Systemic grammar has been used in several text generation systems, such as PENMAN (Mann and Matthiessen 1985), PROTEUS (Davey, 1978), SLANG (Patten, 1986), GENESYS (Fawcett and Tucker 1990) and HORACE (Cross, 1991). Systemics has proved useful in generation for several reasons: the orientation of Systemics towards representing language as a system of choices, the strongly semantic nature of the grammar, and the extensive body of systemic work linking discourse patterns and grammatical realisation (e.g., Halliday, 1985; Halliday and Hasan, 1976; Martin, 1992).
Parsing with systemic grammar has not, however, been as successful. To date, there have been six parsing systems using systemic grammar: Winograd (1972), McCord (1977), Cummings and Regina (1985), Kasper (1988a, 1988b, 1989), O'Donoghue (1991a, 1991b) and Bateman et al. (1992). However, each of these systems has been limited in some way, either resorting to a simplified formalism (Winograd, Cummings, McCord), or augmenting the systemic analysis by initial segmentation of the text using another grammar formalism (Kasper: Phrase Structure Grammar; Bateman et al.: Head-driven Phrase Structure Grammar; O'Donoghue: his `Vertical Strip Grammar' (VSG)). There has not so far been a parser that parses using the full systemic formalism, without help from another formalism.
The reasons for this failure relate to those reasons which favour generation. Firstly, the orientation of systemic grammar towards choice means that the grammar is organised into a form full of disjunctions, which leads to complexity problems in parsing. Secondly, the strongly semantic content of systemic grammars (including roles such as Actor, Process and Circumstance in the grammar) leads to a structural richness which adds to the logical complexity of the task.
One result of the work in Systemic generation has been the availability of a large computational generation grammar using the systemic formalism -- the Nigel grammar (Matthiessen and Mann, 1985, Matthiessen and Bateman, 1992). As this resource is available, it is desirable to use it for parsing. However, complexity problems have so far made this impossible, except by pre-parsing with another formalism.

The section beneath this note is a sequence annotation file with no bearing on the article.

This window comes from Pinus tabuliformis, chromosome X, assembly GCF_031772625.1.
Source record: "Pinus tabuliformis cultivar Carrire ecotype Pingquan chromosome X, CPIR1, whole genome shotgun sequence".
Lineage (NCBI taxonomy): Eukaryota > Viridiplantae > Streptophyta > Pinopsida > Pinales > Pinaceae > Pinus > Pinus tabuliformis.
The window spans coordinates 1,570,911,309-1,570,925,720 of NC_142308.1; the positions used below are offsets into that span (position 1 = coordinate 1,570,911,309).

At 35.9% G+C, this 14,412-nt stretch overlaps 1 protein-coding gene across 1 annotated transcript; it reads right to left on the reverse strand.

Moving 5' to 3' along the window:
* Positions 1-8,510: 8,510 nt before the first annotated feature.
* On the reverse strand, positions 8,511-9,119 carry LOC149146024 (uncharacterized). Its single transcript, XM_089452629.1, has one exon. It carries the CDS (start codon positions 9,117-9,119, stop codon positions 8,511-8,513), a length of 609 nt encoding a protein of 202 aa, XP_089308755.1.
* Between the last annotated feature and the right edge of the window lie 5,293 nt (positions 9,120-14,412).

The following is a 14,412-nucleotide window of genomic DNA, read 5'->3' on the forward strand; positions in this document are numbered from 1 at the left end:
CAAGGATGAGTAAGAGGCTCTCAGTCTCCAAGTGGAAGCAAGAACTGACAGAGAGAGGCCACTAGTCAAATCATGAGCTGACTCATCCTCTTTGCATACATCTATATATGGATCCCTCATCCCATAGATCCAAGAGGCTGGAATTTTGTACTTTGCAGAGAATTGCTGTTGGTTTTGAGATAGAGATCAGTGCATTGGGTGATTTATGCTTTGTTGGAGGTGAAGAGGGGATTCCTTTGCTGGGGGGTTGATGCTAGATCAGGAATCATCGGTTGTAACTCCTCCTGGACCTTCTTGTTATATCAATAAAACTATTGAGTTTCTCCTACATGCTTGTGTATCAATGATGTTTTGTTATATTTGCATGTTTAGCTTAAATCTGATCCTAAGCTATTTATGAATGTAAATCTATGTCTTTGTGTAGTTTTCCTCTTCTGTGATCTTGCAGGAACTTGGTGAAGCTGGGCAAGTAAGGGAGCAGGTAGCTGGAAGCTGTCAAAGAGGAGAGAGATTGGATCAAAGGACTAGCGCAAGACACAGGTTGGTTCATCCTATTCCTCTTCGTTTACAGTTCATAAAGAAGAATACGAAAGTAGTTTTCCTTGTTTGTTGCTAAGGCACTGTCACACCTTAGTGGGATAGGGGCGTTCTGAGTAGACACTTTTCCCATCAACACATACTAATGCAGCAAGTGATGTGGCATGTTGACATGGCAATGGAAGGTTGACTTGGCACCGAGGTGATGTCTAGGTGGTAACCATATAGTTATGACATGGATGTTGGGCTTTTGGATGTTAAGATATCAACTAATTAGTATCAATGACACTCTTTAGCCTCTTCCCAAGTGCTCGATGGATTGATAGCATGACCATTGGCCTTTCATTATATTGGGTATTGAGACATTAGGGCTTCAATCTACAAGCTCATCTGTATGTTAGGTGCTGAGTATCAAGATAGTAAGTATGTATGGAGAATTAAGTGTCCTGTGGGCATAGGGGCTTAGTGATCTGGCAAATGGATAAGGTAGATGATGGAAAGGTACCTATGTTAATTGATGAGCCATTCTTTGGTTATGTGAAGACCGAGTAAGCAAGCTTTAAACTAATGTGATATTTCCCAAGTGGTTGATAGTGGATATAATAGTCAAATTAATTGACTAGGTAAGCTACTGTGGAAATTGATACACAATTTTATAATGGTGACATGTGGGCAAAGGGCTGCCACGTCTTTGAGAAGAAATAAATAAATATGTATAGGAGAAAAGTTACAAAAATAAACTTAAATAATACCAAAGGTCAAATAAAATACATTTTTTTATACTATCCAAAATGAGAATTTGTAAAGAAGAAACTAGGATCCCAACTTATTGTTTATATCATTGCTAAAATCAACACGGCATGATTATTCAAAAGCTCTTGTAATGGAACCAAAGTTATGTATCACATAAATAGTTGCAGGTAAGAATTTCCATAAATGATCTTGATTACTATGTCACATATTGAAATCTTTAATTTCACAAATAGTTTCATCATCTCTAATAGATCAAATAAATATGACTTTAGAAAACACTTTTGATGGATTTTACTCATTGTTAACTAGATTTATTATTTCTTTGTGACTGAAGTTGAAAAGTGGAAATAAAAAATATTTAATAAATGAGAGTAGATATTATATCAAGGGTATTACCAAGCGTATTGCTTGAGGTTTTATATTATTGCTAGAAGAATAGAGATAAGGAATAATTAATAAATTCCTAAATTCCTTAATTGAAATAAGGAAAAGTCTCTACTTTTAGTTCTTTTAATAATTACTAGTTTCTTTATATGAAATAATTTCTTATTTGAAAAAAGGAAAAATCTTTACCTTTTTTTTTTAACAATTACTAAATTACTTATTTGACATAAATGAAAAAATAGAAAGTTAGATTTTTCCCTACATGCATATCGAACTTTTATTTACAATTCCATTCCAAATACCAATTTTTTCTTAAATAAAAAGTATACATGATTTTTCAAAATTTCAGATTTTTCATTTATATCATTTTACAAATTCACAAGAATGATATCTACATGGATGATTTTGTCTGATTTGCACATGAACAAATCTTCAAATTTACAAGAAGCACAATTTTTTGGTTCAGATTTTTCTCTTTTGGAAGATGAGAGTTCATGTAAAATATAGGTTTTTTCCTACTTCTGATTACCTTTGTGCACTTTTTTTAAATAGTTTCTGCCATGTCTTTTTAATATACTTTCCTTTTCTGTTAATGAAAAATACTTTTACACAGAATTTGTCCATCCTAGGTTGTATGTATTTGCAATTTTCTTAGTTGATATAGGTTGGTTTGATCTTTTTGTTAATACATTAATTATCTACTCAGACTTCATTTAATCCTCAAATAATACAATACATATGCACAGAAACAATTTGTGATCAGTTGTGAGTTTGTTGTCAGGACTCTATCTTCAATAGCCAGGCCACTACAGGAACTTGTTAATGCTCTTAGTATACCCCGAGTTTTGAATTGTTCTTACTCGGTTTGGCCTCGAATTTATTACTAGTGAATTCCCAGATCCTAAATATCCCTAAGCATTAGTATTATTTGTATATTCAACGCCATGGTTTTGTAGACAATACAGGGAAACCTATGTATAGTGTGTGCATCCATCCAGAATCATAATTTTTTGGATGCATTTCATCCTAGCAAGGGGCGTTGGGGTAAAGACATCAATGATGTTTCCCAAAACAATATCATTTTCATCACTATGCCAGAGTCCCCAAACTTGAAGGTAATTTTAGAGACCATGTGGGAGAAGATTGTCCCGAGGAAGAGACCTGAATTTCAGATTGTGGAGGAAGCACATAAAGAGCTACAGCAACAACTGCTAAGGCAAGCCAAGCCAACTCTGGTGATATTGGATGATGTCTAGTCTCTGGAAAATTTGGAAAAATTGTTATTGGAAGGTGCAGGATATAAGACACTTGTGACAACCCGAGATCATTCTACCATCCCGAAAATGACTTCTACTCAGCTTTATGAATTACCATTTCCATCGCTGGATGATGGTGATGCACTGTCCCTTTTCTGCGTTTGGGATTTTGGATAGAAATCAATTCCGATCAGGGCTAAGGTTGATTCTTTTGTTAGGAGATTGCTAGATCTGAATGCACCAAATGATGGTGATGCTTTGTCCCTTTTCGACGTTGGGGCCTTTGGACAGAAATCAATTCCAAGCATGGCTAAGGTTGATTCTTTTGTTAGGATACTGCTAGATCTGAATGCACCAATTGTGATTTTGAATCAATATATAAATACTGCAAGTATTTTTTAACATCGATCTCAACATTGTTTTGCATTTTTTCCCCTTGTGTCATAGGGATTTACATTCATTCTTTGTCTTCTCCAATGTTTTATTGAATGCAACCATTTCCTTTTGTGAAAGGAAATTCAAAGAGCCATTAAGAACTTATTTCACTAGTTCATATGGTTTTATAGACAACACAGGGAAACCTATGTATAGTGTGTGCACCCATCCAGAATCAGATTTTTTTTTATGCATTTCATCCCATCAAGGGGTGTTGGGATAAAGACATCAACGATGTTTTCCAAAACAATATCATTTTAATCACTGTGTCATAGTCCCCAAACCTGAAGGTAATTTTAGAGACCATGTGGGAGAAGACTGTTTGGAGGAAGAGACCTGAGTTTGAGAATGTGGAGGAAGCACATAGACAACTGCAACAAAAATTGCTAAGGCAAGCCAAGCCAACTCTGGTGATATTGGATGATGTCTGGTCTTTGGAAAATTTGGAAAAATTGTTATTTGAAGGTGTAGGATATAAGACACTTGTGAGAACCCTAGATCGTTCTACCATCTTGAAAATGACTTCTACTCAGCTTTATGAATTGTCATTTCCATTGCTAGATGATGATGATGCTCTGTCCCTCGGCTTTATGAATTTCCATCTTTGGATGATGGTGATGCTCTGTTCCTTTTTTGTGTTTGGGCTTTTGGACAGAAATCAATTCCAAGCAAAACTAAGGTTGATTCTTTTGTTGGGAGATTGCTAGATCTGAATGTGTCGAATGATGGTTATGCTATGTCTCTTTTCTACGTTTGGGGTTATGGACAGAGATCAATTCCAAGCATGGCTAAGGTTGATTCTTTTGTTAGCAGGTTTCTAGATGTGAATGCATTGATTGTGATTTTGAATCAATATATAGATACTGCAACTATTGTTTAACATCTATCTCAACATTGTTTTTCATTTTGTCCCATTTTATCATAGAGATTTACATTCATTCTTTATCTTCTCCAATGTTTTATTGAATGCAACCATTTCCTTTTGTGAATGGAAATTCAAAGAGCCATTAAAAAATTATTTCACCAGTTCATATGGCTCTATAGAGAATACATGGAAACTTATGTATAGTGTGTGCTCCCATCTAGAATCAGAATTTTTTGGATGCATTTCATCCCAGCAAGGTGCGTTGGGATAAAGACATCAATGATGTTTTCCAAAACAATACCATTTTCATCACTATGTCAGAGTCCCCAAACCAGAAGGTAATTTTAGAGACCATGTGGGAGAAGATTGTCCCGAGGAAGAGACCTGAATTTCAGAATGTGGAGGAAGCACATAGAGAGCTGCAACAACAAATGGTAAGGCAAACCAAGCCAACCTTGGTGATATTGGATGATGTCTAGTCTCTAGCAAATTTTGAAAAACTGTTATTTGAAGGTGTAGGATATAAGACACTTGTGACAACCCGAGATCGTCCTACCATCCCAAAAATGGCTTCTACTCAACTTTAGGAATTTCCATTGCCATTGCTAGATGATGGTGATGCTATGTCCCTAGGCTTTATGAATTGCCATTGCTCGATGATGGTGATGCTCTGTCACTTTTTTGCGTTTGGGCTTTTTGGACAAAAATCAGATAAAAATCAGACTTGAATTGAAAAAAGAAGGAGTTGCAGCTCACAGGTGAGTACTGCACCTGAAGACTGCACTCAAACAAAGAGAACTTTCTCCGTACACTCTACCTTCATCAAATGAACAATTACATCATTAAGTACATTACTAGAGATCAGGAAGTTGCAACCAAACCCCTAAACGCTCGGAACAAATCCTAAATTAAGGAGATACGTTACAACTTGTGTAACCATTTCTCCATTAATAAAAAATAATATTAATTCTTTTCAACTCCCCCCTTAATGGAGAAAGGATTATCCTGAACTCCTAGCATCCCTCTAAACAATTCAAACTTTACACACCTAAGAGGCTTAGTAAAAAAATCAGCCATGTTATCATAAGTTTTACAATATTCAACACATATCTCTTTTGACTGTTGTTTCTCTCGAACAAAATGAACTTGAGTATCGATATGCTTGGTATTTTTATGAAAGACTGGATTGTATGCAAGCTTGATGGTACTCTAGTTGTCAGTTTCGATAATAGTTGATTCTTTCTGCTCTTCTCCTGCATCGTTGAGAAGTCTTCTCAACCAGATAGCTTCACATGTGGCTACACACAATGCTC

In the last few years, we have developed a parser for Systemic grammar, particularly for use with the Nigel grammar. The parser handles the full Systemic formalism, and does not depend on another formalism for segmentation. The parser uses a bottom-up, breadth-first algorithm. A chart is used to handle some of the non-determinism.
This paper focuses on some methods we have used in the parser to reduce the complexity problems associated with using the Nigel grammar. In particular, we focus on the means used to make disjunctive unification more efficient.
Section 2 discusses the problem of disjunctive expansion, and some means of making it more efficient at a general level. Before becoming more specific, the Systemic formalism is introduced (section 3). Section 4 explores one method of avoiding complexity -- reducing the size of the disjunctive description by working with sub-descriptions rather than the whole description. Section 5 presents three ways of making expansion, when necessary, more efficient. We conclude the paper with a brief summarisation of our work.